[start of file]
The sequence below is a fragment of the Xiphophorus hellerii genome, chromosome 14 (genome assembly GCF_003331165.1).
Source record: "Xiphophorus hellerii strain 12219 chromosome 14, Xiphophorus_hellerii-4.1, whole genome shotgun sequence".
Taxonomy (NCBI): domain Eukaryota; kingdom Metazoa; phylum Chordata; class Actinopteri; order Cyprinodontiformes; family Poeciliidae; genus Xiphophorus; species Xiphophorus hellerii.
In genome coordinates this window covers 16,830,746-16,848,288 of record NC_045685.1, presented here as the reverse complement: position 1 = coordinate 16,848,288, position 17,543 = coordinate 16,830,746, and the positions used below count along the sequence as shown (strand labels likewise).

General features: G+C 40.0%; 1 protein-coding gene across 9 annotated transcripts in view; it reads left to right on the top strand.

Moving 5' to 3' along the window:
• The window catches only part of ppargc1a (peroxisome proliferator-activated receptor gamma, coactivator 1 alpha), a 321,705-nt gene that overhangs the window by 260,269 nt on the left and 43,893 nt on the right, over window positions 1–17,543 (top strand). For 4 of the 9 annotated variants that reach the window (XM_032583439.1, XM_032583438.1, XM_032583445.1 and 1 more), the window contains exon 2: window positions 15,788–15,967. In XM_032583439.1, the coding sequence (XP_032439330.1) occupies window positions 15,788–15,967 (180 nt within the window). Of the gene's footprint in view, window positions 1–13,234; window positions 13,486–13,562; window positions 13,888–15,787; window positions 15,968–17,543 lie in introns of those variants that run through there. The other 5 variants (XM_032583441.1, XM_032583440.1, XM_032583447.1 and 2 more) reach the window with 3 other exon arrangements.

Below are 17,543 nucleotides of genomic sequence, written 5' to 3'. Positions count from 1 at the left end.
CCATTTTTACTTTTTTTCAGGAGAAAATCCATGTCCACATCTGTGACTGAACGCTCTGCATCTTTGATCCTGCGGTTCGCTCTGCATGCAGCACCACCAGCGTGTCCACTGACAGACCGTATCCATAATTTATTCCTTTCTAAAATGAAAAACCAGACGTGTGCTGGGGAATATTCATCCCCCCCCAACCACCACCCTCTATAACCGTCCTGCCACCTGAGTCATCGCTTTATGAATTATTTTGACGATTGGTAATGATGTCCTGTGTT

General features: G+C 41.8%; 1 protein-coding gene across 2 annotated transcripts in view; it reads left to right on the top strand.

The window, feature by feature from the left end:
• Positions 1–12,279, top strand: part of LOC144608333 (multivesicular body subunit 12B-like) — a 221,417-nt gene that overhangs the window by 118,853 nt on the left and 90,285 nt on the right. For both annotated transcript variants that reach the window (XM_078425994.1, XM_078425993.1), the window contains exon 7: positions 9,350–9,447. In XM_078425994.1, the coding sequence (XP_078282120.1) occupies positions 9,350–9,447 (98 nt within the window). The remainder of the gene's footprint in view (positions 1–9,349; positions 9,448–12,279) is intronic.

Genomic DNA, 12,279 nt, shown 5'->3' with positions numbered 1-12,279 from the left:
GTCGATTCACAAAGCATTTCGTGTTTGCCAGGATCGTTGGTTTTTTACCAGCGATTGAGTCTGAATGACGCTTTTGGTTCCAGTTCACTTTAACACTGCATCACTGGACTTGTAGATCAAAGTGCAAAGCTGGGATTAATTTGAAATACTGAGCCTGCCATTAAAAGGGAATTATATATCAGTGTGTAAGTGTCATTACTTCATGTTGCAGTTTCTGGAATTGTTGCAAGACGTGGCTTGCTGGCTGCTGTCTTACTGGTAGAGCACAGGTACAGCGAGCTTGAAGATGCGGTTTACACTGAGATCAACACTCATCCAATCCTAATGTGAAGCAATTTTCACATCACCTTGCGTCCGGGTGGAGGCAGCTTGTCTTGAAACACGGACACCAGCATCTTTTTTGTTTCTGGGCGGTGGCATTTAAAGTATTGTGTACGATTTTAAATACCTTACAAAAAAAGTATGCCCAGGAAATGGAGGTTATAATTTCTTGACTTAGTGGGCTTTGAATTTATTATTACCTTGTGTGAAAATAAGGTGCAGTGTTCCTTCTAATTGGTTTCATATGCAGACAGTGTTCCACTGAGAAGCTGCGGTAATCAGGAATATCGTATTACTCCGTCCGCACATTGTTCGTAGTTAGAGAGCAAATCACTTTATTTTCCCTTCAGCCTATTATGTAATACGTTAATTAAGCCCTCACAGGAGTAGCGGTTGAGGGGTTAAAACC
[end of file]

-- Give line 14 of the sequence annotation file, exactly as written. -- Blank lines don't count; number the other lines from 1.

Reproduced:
GTCGATTCACAAAGCATTTCGTGTTTGCCAGGATCGTTGGTTTTTTACCAGCGATTGAGTCTGAATGACGCTTTTGGTTCCAGTTCACTTTAACACTGCATCACTGGACTTGTAGATCAAAGTGCAAAGCTGGGATTAATTTGAAATACTGAGCCTGCCATTAAAAGGGAATTATATATCAGTGTGTAAGTGTCATTACTTCATGTTGCAGTTTCTGGAATTGTTGCAAGACGTGGCTTGCTGGCTGCTGTCTTACTGGTAGAGCACAGGTACAGCGAGCTTGAAGATGCGGTTTACACTGAGATCAACACTCATCCAATCCTAATGTGAAGCAATTTTCACATCACCTTGCGTCCGGGTGGAGGCAGCTTGTCTTGAAACACGGACACCAGCATCTTTTTTGTTTCTGGGCGGTGGCATTTAAAGTATTGTGTACGATTTTAAATACCTTACAAAAAAAGTATGCCCAGGAAATGGAGGTTATAATTTCTTGACTTAGTGGGCTTTGAATTTATTATTACCTTGTGTGAAAATAAGGTGCAGTGTTCCTTCTAATTGGTTTCATATGCAGACAGTGTTCCACTGAGAAGCTGCGGTAATCAGGAATATCGTATTACTCCGTCCGCACATTGTTCGTAGTTAGAGAGCAAATCACTTTATTTTCCCTTCAGCCTATTATGTAATACGTTAATTAAGCCCTCACAGGAGTAGCGGTTGAGGGGTTAAAACC